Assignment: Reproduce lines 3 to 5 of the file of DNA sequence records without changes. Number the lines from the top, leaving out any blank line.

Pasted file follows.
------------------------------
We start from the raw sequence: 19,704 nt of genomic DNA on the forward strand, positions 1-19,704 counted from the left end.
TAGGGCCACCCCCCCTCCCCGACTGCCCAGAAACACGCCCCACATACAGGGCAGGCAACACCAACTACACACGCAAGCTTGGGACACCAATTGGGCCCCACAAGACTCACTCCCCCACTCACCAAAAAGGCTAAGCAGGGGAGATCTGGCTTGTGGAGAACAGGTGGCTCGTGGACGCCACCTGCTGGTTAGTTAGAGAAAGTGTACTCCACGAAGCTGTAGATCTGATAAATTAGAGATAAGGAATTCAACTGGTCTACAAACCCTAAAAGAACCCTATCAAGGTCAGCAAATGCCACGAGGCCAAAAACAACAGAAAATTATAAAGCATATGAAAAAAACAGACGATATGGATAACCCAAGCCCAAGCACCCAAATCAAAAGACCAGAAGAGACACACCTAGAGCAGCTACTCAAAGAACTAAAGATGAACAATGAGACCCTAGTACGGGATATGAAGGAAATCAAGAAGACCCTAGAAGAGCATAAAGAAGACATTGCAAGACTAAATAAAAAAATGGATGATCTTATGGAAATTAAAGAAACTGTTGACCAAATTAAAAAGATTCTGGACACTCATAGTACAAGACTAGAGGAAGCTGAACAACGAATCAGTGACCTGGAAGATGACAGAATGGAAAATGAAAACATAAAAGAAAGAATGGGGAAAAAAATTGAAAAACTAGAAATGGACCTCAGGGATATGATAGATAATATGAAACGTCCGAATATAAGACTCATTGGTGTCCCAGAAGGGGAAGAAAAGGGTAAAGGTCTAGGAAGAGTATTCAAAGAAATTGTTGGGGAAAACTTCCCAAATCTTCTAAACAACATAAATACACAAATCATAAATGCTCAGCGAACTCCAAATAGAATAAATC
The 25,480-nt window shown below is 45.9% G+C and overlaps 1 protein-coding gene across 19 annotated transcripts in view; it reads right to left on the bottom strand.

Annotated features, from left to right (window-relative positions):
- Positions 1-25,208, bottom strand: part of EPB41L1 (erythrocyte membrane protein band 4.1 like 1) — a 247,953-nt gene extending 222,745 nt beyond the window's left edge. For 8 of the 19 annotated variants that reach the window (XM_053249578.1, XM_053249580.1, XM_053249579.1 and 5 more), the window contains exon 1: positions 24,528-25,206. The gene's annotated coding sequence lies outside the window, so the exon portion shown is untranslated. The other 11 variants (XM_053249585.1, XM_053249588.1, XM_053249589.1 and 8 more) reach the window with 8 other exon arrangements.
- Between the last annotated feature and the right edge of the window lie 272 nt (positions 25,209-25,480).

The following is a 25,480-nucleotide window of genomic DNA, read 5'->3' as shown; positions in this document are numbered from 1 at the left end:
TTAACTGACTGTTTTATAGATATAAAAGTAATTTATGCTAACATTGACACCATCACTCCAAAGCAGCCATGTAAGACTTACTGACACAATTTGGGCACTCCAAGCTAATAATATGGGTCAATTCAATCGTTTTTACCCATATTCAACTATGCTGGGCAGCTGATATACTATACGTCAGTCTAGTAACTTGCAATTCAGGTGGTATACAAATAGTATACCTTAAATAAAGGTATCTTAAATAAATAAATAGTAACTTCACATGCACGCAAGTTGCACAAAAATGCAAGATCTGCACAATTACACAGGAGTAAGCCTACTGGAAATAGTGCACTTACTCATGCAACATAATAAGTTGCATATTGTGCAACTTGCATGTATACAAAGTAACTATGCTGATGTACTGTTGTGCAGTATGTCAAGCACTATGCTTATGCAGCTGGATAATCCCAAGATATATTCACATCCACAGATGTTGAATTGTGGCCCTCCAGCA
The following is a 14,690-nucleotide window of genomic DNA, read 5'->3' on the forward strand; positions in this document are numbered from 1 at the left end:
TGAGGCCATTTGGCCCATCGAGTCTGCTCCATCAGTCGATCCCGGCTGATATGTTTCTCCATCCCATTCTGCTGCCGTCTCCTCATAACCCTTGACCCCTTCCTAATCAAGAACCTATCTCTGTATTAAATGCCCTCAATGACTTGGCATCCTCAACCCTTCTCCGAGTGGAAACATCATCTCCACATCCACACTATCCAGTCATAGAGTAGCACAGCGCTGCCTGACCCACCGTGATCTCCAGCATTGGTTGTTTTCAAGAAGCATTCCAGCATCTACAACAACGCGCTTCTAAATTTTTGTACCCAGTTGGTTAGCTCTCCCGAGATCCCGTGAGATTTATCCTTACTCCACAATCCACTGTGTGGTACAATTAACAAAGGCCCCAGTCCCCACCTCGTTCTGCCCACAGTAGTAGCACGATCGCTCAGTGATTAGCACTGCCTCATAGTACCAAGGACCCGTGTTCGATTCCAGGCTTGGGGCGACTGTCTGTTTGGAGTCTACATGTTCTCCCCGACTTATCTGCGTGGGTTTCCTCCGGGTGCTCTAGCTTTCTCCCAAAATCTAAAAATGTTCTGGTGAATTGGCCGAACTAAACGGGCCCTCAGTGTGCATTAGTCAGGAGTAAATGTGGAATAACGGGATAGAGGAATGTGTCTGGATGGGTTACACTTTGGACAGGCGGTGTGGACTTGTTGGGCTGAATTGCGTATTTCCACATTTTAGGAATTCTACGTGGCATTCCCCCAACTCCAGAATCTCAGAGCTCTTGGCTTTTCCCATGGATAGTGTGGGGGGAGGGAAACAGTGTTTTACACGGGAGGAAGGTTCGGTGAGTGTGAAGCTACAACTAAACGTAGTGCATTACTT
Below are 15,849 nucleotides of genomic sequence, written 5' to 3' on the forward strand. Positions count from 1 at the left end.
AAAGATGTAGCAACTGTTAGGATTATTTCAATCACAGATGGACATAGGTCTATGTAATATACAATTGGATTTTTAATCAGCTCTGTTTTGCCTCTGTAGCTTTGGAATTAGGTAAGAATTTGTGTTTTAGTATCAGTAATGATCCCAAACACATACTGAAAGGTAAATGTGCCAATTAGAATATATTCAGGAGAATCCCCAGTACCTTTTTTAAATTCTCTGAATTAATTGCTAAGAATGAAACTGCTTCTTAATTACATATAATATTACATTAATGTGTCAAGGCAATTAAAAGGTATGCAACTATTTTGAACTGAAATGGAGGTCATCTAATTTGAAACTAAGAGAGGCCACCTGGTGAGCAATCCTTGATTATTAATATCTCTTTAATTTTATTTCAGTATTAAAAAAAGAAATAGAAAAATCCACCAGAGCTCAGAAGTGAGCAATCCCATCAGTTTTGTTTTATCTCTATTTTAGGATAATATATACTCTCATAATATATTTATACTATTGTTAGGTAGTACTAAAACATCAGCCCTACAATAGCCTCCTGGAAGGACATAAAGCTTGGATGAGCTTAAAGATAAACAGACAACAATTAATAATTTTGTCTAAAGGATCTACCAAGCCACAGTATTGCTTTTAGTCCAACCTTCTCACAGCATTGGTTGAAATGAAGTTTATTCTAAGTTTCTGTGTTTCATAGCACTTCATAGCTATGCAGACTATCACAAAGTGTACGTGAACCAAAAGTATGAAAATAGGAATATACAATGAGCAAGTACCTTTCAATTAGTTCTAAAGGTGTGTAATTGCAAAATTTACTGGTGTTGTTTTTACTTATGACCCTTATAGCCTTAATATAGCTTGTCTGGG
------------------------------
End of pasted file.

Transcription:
The 25,480-nt window shown below is 45.9% G+C and overlaps 1 protein-coding gene across 19 annotated transcripts in view; it reads right to left on the bottom strand.

Annotated features, from left to right (window-relative positions):
- Positions 1-25,208, bottom strand: part of EPB41L1 (erythrocyte membrane protein band 4.1 like 1) — a 247,953-nt gene extending 222,745 nt beyond the window's left edge. For 8 of the 19 annotated variants that reach the window (XM_053249578.1, XM_053249580.1, XM_053249579.1 and 5 more), the window contains exon 1: positions 24,528-25,206. The gene's annotated coding sequence lies outside the window, so the exon portion shown is untranslated. The other 11 variants (XM_053249585.1, XM_053249588.1, XM_053249589.1 and 8 more) reach the window with 8 other exon arrangements.